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The Emancipation Proclamation by Abraham Lincoln
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The Emancipation Proclamation

40 ratings, 6 reviews

The Emancipation Proclamation was the executive order given by US President Abraham Lincoln on the 1st of January, 1863, during the American Civil War. It proclaimed that 3.1 million of the the U.S.'s 4 million slaves were to eventually be freed as Union Armies advanced, and that 50,000 of them would be freed immediately. During September the year before, Lincoln had announced the forthcoming proclamation, which would formally free all slaves in any Confederate State that did not return to the fold.

Lincoln's decision was controversial, even in the North, since it granted freedom only to slaves over which the Union had no control. Though once southern slaves heard of the Proclamation, they quickly escaped in droves to the Union Army lines as the units moved South. As they advanced, thousands of slaves a day were freed until nearly the entire 4 million or so were liberated, sometime in July 1865. This succinct and poignant historical document should be read by anyone with an interest in the divisive and bloody days of America's Civil War, and what would be one of the first gestures toward a truly free American society.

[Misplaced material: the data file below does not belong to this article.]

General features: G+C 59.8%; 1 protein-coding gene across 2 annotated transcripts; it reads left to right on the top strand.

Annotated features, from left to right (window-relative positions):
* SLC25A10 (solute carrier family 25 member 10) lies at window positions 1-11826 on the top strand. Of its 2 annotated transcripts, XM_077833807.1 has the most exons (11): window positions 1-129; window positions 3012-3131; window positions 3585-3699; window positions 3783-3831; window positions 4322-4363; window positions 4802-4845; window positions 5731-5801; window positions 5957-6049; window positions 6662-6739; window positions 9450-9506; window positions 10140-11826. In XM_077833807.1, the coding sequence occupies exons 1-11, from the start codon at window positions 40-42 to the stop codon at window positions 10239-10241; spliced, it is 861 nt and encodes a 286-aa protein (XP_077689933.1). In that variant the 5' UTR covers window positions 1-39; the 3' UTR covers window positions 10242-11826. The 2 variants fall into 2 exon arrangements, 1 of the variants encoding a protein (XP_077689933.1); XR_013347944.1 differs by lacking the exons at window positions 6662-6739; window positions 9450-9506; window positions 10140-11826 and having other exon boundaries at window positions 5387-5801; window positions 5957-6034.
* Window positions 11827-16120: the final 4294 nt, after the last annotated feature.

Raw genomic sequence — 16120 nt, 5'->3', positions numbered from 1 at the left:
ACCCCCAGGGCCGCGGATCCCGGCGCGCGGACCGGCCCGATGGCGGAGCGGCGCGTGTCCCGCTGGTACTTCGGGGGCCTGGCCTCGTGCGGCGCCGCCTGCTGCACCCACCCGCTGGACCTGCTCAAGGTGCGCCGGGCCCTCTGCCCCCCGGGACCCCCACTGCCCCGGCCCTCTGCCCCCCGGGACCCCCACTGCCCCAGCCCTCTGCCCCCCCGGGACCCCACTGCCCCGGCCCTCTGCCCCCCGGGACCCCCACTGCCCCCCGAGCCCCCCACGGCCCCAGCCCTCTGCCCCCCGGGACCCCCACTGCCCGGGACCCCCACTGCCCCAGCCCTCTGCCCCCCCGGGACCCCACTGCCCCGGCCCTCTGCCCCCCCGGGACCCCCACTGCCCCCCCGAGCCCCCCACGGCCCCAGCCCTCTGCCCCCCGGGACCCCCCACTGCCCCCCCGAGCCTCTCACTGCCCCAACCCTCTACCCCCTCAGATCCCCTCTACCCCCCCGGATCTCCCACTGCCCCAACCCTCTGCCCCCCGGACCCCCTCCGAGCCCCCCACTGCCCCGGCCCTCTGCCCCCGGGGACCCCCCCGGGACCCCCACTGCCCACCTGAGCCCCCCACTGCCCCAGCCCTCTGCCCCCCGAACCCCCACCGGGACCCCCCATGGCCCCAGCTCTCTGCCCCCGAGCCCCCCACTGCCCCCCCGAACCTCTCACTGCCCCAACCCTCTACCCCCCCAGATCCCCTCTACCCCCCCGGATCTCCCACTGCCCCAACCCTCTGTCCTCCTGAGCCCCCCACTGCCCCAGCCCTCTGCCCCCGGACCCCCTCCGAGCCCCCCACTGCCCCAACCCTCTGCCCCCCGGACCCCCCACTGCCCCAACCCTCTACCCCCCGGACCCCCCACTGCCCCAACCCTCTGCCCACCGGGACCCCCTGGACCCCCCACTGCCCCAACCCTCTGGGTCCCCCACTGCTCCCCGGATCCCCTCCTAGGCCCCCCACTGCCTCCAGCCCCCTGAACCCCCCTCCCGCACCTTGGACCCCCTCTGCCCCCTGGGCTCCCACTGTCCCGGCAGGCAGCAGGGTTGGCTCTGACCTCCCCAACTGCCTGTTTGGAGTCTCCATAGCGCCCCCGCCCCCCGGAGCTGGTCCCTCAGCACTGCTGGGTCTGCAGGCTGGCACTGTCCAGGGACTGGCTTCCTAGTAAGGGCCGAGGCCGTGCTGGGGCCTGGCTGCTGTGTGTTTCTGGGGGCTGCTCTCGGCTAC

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Raquel Aguilar

September 30, 2012

This is awesome... First time I read this I didn't appreciate it... But today I wish we had a president like him.. Thank you Abraham Lincoln for everything.


King Maximuss

September 19, 2012

Thank u Lincon u will always be remembered the world need more like him


Anthony Watson

August 31, 2012

He freed the slaves enough said


Edriss Zandy

August 04, 2012



Vijay Raghavan

May 07, 2012

I solute posthumous. You are all time great


Susan Newton

March 19, 2012

Freedom is still a concept for many people around the world, and I wish it were true for everyone as stated here in The Emancipation Proclamation document.